John Whitmer, Record-keeper

Why does the Lord ask us to keep written records? One reason is to communicate our experiences to others, including future generations. But another reason is more immediate: the process of writing forces us to think things through more carefully. We learn and we grow as we write.

In March 1831, John Whitmer was called to serve as church historian. Joseph Smith received a revelation in which the Lord said, “It is expedient in me that my servant John should write and keep a regular history.” The Lord further promised, “It shall be given him, inasmuch as he is faithful, by the Comforter, to write these things” (Doctrine and Covenants 47:1, 4).

A few months later, the Lord gave John additional instructions about his role: “He shall continue in writing and making a history of all the important things which he shall observe and know concerning my church” (Doctrine and Covenants 67:3). The Lord specified that church leaders everywhere should send “the accounts of their stewardships” to Missouri, for John to incorporate into his history. But John was to be proactive, and not to simply wait for these reports to arrive:

Nevertheless, let my servant John Whitmer travel many times from place to place, and from church to church, that he may the more easily obtain knowledge—

Preaching and expounding, writing, copying, selecting, and obtaining all things which shall be for the good of the church, and for the rising generations that shall grow up on the land of Zion,

Doctrine and Covenants 69:3, 5, 7-8

Writing is hard work. I think of the growth Book of Mormon prophets must have experienced as they prioritized what to write (1 Nephi 6, Jacob 3:13, Words of Mormon 1:5, Helaman 3:13-15, 3 Nephi 5:8, 3 Nephi 26:6-7, Ether 15:33), sought personal revelation to answer questions about what they were writing (3 Nephi 28:36-37), struggled to find adequate words to express important messages (2 Nephi 33:1-3, Ether 12:23-25), and in at least one case, rewrote an entire history a second time (1 Nephi 9, 1 Nephi 19:1-6). It seems clear that the writing process was not only a blessing for us; it was also a sanctifying process for them.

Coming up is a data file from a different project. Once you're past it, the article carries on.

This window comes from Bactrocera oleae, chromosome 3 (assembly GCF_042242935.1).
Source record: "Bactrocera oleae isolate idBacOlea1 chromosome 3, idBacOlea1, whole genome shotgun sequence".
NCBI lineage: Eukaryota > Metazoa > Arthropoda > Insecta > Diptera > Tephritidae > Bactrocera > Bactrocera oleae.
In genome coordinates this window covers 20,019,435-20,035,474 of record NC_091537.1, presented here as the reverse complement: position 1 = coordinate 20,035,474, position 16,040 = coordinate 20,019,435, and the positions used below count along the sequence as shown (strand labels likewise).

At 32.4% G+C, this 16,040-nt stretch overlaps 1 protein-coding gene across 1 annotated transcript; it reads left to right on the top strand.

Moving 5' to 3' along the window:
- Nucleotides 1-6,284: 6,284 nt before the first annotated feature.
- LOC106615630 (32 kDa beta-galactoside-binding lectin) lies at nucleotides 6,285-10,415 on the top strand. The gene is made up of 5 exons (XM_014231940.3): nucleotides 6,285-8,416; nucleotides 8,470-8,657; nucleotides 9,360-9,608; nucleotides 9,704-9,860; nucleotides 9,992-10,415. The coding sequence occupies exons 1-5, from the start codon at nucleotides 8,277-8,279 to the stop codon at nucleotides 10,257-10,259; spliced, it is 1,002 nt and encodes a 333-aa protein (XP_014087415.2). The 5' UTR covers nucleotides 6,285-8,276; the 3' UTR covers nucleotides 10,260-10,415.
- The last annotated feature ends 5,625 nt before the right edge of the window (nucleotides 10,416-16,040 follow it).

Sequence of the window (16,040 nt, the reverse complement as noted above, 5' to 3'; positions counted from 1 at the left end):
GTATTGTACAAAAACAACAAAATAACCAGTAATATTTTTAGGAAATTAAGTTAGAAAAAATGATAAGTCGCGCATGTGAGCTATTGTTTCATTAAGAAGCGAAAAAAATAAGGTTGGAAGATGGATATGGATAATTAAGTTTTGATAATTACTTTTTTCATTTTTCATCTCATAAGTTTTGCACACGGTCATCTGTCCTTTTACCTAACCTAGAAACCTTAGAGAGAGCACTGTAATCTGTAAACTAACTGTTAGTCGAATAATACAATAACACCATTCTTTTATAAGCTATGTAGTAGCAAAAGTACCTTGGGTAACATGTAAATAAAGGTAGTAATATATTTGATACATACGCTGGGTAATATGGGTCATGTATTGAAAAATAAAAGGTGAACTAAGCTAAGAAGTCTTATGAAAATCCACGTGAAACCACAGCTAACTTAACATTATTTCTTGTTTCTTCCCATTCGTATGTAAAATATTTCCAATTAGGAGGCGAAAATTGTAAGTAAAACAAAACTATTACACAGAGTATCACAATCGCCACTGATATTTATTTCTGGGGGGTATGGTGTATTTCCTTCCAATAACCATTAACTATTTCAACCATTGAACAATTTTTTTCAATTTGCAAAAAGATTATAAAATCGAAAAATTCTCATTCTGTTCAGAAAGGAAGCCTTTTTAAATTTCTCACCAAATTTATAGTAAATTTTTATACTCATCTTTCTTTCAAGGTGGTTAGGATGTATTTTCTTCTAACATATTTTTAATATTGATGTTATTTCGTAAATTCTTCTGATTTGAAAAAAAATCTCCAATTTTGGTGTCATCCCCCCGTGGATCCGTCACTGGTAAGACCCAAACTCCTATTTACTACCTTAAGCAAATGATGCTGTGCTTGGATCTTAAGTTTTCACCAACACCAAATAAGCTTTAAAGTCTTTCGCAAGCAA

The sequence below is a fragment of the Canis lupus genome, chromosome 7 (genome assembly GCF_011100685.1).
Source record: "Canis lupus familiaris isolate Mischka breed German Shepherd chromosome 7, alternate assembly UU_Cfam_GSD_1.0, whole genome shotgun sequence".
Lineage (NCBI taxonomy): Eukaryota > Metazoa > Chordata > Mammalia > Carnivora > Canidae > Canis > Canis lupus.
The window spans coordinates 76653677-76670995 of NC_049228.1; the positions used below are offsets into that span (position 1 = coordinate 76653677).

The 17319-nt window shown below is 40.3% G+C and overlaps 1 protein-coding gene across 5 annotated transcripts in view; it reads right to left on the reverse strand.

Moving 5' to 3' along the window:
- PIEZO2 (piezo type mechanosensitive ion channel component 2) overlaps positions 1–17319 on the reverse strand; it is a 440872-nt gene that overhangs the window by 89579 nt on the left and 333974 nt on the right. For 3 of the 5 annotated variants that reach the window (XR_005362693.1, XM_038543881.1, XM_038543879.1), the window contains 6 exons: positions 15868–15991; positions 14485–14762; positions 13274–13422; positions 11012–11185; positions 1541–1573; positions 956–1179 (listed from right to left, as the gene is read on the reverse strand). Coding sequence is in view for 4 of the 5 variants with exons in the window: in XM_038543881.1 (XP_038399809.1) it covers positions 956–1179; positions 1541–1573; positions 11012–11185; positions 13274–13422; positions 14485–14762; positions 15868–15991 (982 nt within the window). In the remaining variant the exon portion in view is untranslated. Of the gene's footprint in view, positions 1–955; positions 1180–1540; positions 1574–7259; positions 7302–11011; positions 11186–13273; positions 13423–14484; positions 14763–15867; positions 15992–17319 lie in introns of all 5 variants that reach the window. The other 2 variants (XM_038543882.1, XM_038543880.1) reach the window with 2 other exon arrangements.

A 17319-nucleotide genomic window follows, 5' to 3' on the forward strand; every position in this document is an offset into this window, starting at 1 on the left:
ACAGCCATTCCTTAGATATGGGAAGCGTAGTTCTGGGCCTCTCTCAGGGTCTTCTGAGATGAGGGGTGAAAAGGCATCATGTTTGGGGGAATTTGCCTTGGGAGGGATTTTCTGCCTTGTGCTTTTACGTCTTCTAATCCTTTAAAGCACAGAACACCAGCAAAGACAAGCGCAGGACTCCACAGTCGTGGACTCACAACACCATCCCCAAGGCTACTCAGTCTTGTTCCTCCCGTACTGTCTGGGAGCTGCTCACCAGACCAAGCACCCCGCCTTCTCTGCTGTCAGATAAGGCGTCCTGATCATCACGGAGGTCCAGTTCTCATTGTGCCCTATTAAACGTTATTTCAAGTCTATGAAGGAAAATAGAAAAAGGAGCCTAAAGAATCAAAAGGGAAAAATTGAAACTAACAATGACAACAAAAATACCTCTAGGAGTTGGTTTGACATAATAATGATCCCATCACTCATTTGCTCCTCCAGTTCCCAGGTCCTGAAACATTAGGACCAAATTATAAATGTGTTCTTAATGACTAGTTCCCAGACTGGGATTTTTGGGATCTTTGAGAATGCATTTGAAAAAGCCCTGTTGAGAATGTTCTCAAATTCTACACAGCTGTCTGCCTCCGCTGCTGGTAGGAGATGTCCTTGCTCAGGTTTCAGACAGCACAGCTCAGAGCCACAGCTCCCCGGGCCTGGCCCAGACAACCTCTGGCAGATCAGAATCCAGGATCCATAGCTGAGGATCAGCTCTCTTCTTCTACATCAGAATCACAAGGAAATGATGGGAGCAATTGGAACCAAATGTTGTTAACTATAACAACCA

Many years ago, President Henry B. Eyring felt inspired to begin writing a few lines every day about how he had seen the hand of the Lord in his life. He said:

As I kept at it, something began to happen. As I would cast my mind over the day, I would see evidence of what God had done for one of us that I had not recognized in the busy moments of the day. As that happened, and it happened often, I realized that trying to remember had allowed God to show me what He had done.

O Remember, Remember,” General Conference, October 2007

Today, I will write in my journal about how the Lord has blessed me and my family. The words I write may be beneficial to others. But even if they are not, the process of writing will be beneficial to me.

2 thoughts on “John Whitmer, Record-keeper

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  1. My brother taught me the importance of writing down our thoughts and emotions. When I was going through a stressful time in my life, I wrote to my brother explaining what was going on. He told me that it would help if I wrote out what I was feeling and why. As I started writing, my thoughts became more clear. As you said, writing forces us to think more carefully. As we write out our emotions and thoughts, we can better materialize what is going on. I feel that as we are able to think more carefully and clearer on certain matters, the spirit can better prompt and guide us.

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    1. Thanks for the comment, Landon. I agree that writing can open our minds to inspiration from the Holy Ghost. Taking the time and making the effort to clarify our thoughts also enables Him to influence our thoughts and provide guidance.

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